Click video to watch, Psychiatric Abuse of the Elderly
Senior Journal – April 23, 2012
The Center for Medicare Advocacy issued a statement last week saying that huge savings in nursing facility costs, and advances in resident care, could be achieved if facilities eliminated the inappropriate use of antipsychotic drugs and provided sufficient staff to meet resident needs.
“Hundreds of thousands of residents receive antipsychotic drugs each day in nursing homes across the country, even though these drugs are inappropriate and life-threatening for the vast majority of residents to whom they are given.” said Toby S. Edelman, Senior Policy Attorney with the Center’s Washington, DC office.
The Center’s statement was to add to comments at the Senate Special Committee on Aging hearing on April 18, 2012 – The Future of Long-Term Care: Saving Money by Serving Seniors. It was to call attention to the connection between high quality of care and lower costs to the Medicare and Medicaid programs. The Center also issued a commendation to the committee for the hearing.
In 2005 and 2008, the Food and Drug Administration issued Black Box warnings about atypical and conventional antipsychotic drugs, respectively, advising that these drugs can cause the death of older people who have dementia.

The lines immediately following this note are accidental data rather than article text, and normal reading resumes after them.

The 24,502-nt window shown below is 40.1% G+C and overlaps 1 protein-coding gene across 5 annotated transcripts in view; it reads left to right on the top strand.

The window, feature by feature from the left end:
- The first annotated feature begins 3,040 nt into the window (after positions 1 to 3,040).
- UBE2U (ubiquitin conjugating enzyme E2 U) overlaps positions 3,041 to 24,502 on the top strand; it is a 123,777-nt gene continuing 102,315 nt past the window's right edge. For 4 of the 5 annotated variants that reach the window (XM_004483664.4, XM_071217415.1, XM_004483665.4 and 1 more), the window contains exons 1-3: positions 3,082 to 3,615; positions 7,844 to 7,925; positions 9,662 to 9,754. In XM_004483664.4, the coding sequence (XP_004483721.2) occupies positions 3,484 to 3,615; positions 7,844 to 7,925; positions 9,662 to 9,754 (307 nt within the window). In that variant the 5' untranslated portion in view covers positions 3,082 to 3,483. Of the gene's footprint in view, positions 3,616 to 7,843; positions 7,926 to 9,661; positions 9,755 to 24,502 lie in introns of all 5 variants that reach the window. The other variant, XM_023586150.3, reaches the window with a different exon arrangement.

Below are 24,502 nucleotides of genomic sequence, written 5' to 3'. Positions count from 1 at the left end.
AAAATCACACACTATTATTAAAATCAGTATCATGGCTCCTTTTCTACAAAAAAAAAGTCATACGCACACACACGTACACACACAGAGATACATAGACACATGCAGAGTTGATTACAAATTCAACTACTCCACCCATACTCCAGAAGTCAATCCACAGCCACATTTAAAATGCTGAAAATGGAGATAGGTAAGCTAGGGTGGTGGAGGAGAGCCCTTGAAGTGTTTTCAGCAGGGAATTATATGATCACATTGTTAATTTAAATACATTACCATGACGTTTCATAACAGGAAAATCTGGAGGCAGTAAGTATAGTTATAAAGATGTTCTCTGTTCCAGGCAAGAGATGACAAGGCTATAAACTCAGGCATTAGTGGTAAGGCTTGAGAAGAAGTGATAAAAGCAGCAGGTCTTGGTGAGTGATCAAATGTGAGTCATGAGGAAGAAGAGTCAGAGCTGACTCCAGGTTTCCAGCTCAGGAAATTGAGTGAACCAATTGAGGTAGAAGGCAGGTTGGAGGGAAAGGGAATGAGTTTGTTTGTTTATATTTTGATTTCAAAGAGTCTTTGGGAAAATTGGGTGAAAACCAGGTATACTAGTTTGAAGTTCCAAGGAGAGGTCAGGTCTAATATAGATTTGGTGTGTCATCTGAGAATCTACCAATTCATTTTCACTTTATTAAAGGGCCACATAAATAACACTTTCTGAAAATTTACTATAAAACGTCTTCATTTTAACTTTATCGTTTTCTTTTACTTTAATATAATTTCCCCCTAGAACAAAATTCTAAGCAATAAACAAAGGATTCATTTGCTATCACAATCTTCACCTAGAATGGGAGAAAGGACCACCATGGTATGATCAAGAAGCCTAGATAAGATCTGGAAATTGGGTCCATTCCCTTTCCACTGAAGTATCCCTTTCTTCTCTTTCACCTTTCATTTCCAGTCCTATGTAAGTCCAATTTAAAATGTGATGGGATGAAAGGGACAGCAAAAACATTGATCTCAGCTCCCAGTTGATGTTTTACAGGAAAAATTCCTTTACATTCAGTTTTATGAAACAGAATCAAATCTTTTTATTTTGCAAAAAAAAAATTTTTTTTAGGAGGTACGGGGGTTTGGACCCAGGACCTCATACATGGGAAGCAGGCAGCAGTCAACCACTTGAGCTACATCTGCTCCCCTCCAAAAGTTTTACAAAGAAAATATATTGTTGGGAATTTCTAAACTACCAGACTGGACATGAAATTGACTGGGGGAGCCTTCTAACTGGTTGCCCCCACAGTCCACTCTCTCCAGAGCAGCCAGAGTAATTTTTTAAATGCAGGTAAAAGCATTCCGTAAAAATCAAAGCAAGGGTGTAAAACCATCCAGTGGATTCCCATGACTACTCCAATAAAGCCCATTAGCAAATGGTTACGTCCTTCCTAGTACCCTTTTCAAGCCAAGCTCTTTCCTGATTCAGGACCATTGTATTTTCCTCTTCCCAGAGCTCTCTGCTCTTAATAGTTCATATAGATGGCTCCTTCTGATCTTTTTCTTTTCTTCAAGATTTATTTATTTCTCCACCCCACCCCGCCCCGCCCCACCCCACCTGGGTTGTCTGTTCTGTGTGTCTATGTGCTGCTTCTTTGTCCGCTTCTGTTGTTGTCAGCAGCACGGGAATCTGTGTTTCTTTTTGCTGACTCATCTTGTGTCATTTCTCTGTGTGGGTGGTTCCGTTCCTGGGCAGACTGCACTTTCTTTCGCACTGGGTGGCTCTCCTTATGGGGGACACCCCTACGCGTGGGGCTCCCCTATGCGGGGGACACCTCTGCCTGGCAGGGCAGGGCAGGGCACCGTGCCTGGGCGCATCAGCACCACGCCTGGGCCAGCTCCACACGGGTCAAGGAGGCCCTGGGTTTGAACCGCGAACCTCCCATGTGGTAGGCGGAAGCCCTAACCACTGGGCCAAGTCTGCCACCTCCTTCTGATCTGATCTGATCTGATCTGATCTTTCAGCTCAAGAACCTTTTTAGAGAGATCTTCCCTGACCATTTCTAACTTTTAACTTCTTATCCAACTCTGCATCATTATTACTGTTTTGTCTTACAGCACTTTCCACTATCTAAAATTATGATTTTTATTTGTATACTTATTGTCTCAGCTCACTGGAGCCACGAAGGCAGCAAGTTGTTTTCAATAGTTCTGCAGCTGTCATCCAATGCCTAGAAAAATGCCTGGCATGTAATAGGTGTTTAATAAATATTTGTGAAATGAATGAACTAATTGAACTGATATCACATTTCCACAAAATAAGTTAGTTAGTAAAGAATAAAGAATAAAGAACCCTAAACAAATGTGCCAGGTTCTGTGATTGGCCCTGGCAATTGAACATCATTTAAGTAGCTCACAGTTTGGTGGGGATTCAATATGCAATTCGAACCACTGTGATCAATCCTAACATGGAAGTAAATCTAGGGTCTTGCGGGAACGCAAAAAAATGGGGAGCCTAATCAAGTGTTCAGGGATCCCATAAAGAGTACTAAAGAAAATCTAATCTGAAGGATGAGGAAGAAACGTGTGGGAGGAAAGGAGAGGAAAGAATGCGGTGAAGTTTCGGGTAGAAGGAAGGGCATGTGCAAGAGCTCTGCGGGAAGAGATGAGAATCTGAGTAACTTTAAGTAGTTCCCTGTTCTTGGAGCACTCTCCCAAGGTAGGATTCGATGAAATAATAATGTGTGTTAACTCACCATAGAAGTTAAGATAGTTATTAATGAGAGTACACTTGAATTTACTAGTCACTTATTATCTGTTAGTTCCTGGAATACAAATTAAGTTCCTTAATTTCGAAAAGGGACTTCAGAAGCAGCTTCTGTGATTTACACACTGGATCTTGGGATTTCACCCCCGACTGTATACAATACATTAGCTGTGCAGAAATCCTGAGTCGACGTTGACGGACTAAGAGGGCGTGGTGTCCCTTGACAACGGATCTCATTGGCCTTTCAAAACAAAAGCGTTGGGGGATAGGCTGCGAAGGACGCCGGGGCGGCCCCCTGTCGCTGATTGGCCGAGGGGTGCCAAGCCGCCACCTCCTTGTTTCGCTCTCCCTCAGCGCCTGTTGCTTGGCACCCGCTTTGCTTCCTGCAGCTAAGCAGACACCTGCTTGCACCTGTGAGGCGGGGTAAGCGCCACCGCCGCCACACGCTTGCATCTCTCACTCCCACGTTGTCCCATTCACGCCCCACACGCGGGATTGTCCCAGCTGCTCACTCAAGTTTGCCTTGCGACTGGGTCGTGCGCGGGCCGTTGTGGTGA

Antipsychotic drugs are also included on the Beers List of drugs that are inappropriate for most older people. As the Office of Inspector General reported in May 2011, the Medicare program pays hundreds of millions of dollars for these drugs annually.
Staffing is a second critical issue. “More than a decade ago, the federal Medicare agency reported that more than 90% of nursing facilities did not have sufficient staff to prevent avoidable harm to nursing home residents or to meet their residents’ needs. It is a national disgrace that such gross understaffing continues, when federal law since 1990 has required, and paid, facilities to have sufficient numbers of staff,” said Ms. Edelman.
Find our more – https://www.cchrint.org/protectelderly/